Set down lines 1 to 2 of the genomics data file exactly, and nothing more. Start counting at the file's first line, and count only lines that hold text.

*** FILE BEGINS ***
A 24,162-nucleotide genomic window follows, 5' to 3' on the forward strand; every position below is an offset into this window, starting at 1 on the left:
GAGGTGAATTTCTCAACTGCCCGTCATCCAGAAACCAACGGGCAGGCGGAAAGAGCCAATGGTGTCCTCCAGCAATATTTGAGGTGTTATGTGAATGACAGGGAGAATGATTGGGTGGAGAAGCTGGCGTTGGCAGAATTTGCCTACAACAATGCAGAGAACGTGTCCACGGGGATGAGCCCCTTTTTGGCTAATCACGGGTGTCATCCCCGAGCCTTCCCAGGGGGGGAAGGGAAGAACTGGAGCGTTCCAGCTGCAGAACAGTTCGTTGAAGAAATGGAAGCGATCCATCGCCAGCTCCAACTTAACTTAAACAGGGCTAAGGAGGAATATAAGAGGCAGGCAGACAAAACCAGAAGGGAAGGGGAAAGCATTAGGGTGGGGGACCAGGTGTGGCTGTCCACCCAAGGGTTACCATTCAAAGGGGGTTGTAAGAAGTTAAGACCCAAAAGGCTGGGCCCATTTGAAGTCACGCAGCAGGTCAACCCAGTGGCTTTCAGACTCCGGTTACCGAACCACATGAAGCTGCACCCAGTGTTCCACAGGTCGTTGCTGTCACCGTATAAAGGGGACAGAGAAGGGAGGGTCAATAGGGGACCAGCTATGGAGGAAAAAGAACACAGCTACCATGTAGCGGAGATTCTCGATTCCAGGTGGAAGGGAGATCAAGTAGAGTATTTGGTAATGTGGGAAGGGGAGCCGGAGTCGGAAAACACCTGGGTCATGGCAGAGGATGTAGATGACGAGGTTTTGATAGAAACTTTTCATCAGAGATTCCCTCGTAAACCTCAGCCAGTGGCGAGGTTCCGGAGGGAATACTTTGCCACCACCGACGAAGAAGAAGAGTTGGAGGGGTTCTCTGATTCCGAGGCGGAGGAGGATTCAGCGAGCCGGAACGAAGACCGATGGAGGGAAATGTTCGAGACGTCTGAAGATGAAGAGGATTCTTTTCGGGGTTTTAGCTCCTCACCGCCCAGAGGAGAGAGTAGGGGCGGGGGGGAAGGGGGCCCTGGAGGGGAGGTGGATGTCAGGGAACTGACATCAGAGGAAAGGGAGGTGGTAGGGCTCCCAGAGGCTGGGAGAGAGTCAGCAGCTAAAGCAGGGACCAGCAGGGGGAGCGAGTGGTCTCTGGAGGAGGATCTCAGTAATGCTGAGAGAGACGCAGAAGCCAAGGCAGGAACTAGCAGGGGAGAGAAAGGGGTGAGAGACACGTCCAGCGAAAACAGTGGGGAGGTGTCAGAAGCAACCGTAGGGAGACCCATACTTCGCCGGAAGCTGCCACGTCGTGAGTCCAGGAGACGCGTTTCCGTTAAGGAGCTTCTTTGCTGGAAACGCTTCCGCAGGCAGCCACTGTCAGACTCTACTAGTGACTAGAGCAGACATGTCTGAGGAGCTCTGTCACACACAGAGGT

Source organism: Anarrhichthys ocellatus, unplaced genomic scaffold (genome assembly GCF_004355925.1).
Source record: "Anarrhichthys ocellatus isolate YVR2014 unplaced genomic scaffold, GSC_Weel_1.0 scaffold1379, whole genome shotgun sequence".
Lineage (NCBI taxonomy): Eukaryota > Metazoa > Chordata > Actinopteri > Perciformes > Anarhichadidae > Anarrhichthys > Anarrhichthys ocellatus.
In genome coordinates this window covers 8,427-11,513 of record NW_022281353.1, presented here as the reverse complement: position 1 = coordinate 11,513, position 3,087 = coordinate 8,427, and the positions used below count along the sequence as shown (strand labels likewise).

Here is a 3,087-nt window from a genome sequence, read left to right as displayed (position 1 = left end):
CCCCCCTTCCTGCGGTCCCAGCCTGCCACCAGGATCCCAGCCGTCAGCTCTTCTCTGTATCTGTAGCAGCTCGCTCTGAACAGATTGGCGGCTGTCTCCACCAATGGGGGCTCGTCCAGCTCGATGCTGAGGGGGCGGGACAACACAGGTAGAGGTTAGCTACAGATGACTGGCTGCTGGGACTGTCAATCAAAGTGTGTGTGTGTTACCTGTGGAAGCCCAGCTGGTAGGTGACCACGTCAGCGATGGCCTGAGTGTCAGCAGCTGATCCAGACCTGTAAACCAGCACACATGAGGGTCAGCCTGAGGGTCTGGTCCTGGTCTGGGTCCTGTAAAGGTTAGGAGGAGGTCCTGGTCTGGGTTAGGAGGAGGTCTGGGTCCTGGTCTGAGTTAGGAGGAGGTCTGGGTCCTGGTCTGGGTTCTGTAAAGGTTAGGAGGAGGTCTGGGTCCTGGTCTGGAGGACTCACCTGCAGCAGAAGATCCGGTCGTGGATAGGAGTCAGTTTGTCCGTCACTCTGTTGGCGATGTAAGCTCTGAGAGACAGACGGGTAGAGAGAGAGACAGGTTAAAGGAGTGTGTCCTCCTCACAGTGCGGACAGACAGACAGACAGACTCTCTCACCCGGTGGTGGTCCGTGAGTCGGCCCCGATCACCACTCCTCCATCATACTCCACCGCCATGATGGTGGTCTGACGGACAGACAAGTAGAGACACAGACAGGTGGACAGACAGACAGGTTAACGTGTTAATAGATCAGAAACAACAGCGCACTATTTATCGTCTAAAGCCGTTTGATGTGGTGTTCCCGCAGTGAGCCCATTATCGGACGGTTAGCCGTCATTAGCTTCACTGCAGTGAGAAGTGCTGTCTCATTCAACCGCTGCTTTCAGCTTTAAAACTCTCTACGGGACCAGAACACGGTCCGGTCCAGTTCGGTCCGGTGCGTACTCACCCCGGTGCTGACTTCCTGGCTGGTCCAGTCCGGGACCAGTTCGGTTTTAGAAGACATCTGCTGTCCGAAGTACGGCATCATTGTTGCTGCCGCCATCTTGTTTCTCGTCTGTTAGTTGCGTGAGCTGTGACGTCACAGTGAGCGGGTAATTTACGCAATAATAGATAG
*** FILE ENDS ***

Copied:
A 24,162-nucleotide genomic window follows, 5' to 3' on the forward strand; every position below is an offset into this window, starting at 1 on the left:
GAGGTGAATTTCTCAACTGCCCGTCATCCAGAAACCAACGGGCAGGCGGAAAGAGCCAATGGTGTCCTCCAGCAATATTTGAGGTGTTATGTGAATGACAGGGAGAATGATTGGGTGGAGAAGCTGGCGTTGGCAGAATTTGCCTACAACAATGCAGAGAACGTGTCCACGGGGATGAGCCCCTTTTTGGCTAATCACGGGTGTCATCCCCGAGCCTTCCCAGGGGGGGAAGGGAAGAACTGGAGCGTTCCAGCTGCAGAACAGTTCGTTGAAGAAATGGAAGCGATCCATCGCCAGCTCCAACTTAACTTAAACAGGGCTAAGGAGGAATATAAGAGGCAGGCAGACAAAACCAGAAGGGAAGGGGAAAGCATTAGGGTGGGGGACCAGGTGTGGCTGTCCACCCAAGGGTTACCATTCAAAGGGGGTTGTAAGAAGTTAAGACCCAAAAGGCTGGGCCCATTTGAAGTCACGCAGCAGGTCAACCCAGTGGCTTTCAGACTCCGGTTACCGAACCACATGAAGCTGCACCCAGTGTTCCACAGGTCGTTGCTGTCACCGTATAAAGGGGACAGAGAAGGGAGGGTCAATAGGGGACCAGCTATGGAGGAAAAAGAACACAGCTACCATGTAGCGGAGATTCTCGATTCCAGGTGGAAGGGAGATCAAGTAGAGTATTTGGTAATGTGGGAAGGGGAGCCGGAGTCGGAAAACACCTGGGTCATGGCAGAGGATGTAGATGACGAGGTTTTGATAGAAACTTTTCATCAGAGATTCCCTCGTAAACCTCAGCCAGTGGCGAGGTTCCGGAGGGAATACTTTGCCACCACCGACGAAGAAGAAGAGTTGGAGGGGTTCTCTGATTCCGAGGCGGAGGAGGATTCAGCGAGCCGGAACGAAGACCGATGGAGGGAAATGTTCGAGACGTCTGAAGATGAAGAGGATTCTTTTCGGGGTTTTAGCTCCTCACCGCCCAGAGGAGAGAGTAGGGGCGGGGGGGAAGGGGGCCCTGGAGGGGAGGTGGATGTCAGGGAACTGACATCAGAGGAAAGGGAGGTGGTAGGGCTCCCAGAGGCTGGGAGAGAGTCAGCAGCTAAAGCAGGGACCAGCAGGGGGAGCGAGTGGTCTCTGGAGGAGGATCTCAGTAATGCTGAGAGAGACGCAGAAGCCAAGGCAGGAACTAGCAGGGGAGAGAAAGGGGTGAGAGACACGTCCAGCGAAAACAGTGGGGAGGTGTCAGAAGCAACCGTAGGGAGACCCATACTTCGCCGGAAGCTGCCACGTCGTGAGTCCAGGAGACGCGTTTCCGTTAAGGAGCTTCTTTGCTGGAAACGCTTCCGCAGGCAGCCACTGTCAGACTCTACTAGTGACTAGAGCAGACATGTCTGAGGAGCTCTGTCACACACAGAGGT